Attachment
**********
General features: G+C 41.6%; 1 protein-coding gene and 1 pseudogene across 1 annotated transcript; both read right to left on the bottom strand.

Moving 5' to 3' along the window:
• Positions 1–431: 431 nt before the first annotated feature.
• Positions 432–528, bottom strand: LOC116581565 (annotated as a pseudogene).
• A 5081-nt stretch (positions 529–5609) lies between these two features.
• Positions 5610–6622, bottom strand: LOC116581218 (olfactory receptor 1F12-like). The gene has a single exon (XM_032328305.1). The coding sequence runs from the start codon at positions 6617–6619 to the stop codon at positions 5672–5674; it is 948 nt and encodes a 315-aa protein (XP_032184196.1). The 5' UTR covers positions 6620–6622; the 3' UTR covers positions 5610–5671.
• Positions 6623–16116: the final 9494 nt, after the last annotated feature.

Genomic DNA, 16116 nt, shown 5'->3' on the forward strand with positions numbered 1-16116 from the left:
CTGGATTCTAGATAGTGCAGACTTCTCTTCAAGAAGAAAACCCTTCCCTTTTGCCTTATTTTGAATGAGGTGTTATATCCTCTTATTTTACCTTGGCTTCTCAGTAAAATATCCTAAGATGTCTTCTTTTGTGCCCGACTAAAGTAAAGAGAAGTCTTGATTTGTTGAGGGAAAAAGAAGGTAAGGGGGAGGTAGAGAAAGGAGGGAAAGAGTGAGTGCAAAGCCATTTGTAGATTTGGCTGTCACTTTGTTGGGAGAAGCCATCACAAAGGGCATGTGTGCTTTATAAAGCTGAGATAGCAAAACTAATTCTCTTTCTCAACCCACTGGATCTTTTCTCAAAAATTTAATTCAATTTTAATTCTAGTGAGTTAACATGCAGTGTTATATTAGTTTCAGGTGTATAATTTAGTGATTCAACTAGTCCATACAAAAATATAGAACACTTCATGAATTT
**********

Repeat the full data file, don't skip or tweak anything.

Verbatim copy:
General features: G+C 41.6%; 1 protein-coding gene and 1 pseudogene across 1 annotated transcript; both read right to left on the bottom strand.

Moving 5' to 3' along the window:
• Positions 1–431: 431 nt before the first annotated feature.
• Positions 432–528, bottom strand: LOC116581565 (annotated as a pseudogene).
• A 5081-nt stretch (positions 529–5609) lies between these two features.
• Positions 5610–6622, bottom strand: LOC116581218 (olfactory receptor 1F12-like). The gene has a single exon (XM_032328305.1). The coding sequence runs from the start codon at positions 6617–6619 to the stop codon at positions 5672–5674; it is 948 nt and encodes a 315-aa protein (XP_032184196.1). The 5' UTR covers positions 6620–6622; the 3' UTR covers positions 5610–5671.
• Positions 6623–16116: the final 9494 nt, after the last annotated feature.

Genomic DNA, 16116 nt, shown 5'->3' on the forward strand with positions numbered 1-16116 from the left:
CTGGATTCTAGATAGTGCAGACTTCTCTTCAAGAAGAAAACCCTTCCCTTTTGCCTTATTTTGAATGAGGTGTTATATCCTCTTATTTTACCTTGGCTTCTCAGTAAAATATCCTAAGATGTCTTCTTTTGTGCCCGACTAAAGTAAAGAGAAGTCTTGATTTGTTGAGGGAAAAAGAAGGTAAGGGGGAGGTAGAGAAAGGAGGGAAAGAGTGAGTGCAAAGCCATTTGTAGATTTGGCTGTCACTTTGTTGGGAGAAGCCATCACAAAGGGCATGTGTGCTTTATAAAGCTGAGATAGCAAAACTAATTCTCTTTCTCAACCCACTGGATCTTTTCTCAAAAATTTAATTCAATTTTAATTCTAGTGAGTTAACATGCAGTGTTATATTAGTTTCAGGTGTATAATTTAGTGATTCAACTAGTCCATACAAAAATATAGAACACTTCATGAATTT